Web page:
So the local team is out of the playoffs -- that should be a surprise to no one. And in typical postseason fashion, the Atlanta Braves tortured their fans with hope (Game 2), then delivered a sobering punch to the gut (Game 3), and finally, laid down (Game 4) to give the San Francisco Giants the best-of-three NLDS.
So the Braves, and their legendary manager, are done -- out of the picture.
But playoff baseball plays on.
There are four teams left -- New York and Texas in the American League and San Francisco and Philadelphia in the National League.
Any combination of these teams could make for a good World Series matchup. The underdog Giants making an improbable run to the finals -- and they have the pitching to do it -- would certainly be a remarkable story. And what about the Yankees going for back-to-back titles (and an American professional sports record 28th championship overall) in the wake of George Steinbrenner's death?
Those subplots take a back seat to the best available matchup left -- Phillies vs. Rangers.
In a given season, the Rangers wouldn't be likely to generate any excitement for the average baseball fan, but not this year. A Phillies-Rangers matchup makes the best story for two reasons: Cliff Lee and Roy Halladay.
Last year, the Phillies acquired Lee before the trade deadline and he delivered in the postseason, going 4-0. The Phillies lost to the Yankees in the World Series four games to two, but Lee won both Philadelphia games.
However, come the offseason, Lee's postseason performance wasn't enough to keep him in a Phillies uniform, because the Philadelphia front office wanted Halladay. So the Phillies shipped Lee, who had one year remaining on his contract, to Seattle for prospects, and acquired Halladay.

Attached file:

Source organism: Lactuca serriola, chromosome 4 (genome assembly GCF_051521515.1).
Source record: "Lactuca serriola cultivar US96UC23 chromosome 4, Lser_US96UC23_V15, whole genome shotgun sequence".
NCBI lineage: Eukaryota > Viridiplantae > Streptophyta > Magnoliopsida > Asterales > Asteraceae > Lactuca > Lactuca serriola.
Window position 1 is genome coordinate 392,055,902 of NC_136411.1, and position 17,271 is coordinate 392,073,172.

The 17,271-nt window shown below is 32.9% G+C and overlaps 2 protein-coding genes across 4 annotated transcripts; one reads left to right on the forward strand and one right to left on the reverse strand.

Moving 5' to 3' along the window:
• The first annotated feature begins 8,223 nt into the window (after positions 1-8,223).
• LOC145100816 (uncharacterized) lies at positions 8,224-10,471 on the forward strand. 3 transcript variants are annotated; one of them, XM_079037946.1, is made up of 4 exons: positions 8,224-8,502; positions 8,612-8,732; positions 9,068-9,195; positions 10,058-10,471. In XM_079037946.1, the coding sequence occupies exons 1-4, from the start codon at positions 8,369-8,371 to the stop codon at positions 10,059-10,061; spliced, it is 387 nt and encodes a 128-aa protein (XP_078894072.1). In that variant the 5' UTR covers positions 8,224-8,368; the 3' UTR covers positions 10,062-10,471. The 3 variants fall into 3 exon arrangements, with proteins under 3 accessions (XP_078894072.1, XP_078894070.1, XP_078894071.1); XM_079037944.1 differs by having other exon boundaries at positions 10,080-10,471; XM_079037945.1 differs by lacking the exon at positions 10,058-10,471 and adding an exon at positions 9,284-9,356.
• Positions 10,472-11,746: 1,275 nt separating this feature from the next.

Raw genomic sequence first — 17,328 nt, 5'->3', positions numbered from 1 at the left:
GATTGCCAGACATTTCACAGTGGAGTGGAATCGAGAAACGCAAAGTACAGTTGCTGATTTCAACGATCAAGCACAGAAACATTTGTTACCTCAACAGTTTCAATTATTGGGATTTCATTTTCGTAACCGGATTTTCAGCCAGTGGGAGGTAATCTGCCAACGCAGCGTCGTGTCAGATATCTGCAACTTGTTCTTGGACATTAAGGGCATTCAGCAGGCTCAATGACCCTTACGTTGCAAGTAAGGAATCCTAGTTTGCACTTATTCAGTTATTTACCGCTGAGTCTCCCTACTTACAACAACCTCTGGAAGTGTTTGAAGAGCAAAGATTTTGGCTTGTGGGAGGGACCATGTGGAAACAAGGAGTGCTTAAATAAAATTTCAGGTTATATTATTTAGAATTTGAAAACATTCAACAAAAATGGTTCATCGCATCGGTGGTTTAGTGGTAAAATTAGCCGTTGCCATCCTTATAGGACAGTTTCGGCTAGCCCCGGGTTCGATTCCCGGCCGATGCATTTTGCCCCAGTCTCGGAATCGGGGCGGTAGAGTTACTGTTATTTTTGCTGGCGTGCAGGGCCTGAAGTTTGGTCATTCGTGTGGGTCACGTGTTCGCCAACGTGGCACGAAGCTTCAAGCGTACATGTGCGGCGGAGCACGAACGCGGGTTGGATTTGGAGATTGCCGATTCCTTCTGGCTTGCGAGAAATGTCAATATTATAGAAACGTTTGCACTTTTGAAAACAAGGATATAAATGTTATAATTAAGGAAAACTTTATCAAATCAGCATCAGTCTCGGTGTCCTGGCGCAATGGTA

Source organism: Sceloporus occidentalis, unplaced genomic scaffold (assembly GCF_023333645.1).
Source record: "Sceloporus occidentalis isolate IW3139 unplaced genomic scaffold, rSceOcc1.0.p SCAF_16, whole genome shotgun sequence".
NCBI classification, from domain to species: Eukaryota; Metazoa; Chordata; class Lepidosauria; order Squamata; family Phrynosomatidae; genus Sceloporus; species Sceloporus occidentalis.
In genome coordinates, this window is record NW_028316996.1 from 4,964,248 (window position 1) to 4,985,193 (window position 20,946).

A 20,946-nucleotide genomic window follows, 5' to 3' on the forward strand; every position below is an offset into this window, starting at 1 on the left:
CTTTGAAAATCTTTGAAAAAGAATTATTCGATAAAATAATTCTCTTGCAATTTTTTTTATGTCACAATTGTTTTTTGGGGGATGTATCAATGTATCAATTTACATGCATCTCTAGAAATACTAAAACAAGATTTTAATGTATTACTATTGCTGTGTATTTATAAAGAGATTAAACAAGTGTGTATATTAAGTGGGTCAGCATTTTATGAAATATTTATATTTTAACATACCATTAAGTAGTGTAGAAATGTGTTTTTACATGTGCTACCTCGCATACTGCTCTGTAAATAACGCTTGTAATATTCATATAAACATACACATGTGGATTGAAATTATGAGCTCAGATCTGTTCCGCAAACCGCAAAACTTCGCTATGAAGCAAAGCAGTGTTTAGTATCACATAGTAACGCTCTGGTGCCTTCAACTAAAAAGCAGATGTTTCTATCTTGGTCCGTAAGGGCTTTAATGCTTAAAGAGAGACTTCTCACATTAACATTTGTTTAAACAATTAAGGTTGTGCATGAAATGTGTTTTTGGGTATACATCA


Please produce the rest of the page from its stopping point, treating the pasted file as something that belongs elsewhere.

Halladay has been everything the Phillies envisioned and more. He's the reason the Phillies won the NL East, a constant in the rotation through all of Philadelphia's injuries. He went 21-10 with a 2.44 ERA and 219 strikeouts and is a lock for this year's Cy Young. He's thrown two no-hitters this season, the second coming against the Reds in Game 1 on the NLDS, which set the tone for Philadelphia's sweep of Cincinnati.
Lee, on the other hand, was pitching for the worst team in the majors in the Mariners, but still managed to post an 8-3 record with them despite minimal run support. Clearly without hope of a postseason berth, the Mariners shipped Lee to their division rival, the Rangers, shortly before the deadline in exchange for prospects.
Like Halladay for the Phillies, Lee became the ace Texas envisioned when it acquired him. Lee won Games 1 and 5 for the Rangers in the ALDS, tossing a 120-pitch, complete-game gem against Tampa Bay in the deciding game.
Now Halladay and Lee appear on a collision course to meet in the World Series.
The Phillies thought they needed Halladay more than Lee to get past the Yankees, though Lee beat the Yankees twice in the '09 World Series. How ironic would it be for Lee to get past the Yankees in a Rangers uniform, then face and beat his former Phillies squad that includes Halladay?
That's a tall order for Lee, but that's the best story left in these playoffs.